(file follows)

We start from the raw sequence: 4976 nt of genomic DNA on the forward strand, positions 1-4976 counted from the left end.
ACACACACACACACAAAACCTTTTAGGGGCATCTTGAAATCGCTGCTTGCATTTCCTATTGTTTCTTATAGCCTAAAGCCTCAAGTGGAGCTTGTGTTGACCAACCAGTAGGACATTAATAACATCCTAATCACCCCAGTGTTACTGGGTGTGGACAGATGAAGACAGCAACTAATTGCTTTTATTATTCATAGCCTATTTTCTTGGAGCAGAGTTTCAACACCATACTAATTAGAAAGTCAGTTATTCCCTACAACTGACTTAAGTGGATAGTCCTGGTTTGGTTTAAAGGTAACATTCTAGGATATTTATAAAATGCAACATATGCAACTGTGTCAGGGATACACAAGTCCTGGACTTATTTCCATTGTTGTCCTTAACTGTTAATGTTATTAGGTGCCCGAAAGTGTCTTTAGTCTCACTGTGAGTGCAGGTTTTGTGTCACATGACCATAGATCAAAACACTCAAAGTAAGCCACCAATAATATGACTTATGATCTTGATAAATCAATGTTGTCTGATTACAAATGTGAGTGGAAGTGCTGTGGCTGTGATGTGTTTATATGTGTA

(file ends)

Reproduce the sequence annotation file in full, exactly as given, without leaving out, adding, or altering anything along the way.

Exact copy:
We start from the raw sequence: 4976 nt of genomic DNA on the forward strand, positions 1-4976 counted from the left end.
ACACACACACACACAAAACCTTTTAGGGGCATCTTGAAATCGCTGCTTGCATTTCCTATTGTTTCTTATAGCCTAAAGCCTCAAGTGGAGCTTGTGTTGACCAACCAGTAGGACATTAATAACATCCTAATCACCCCAGTGTTACTGGGTGTGGACAGATGAAGACAGCAACTAATTGCTTTTATTATTCATAGCCTATTTTCTTGGAGCAGAGTTTCAACACCATACTAATTAGAAAGTCAGTTATTCCCTACAACTGACTTAAGTGGATAGTCCTGGTTTGGTTTAAAGGTAACATTCTAGGATATTTATAAAATGCAACATATGCAACTGTGTCAGGGATACACAAGTCCTGGACTTATTTCCATTGTTGTCCTTAACTGTTAATGTTATTAGGTGCCCGAAAGTGTCTTTAGTCTCACTGTGAGTGCAGGTTTTGTGTCACATGACCATAGATCAAAACACTCAAAGTAAGCCACCAATAATATGACTTATGATCTTGATAAATCAATGTTGTCTGATTACAAATGTGAGTGGAAGTGCTGTGGCTGTGATGTGTTTATATGTGTA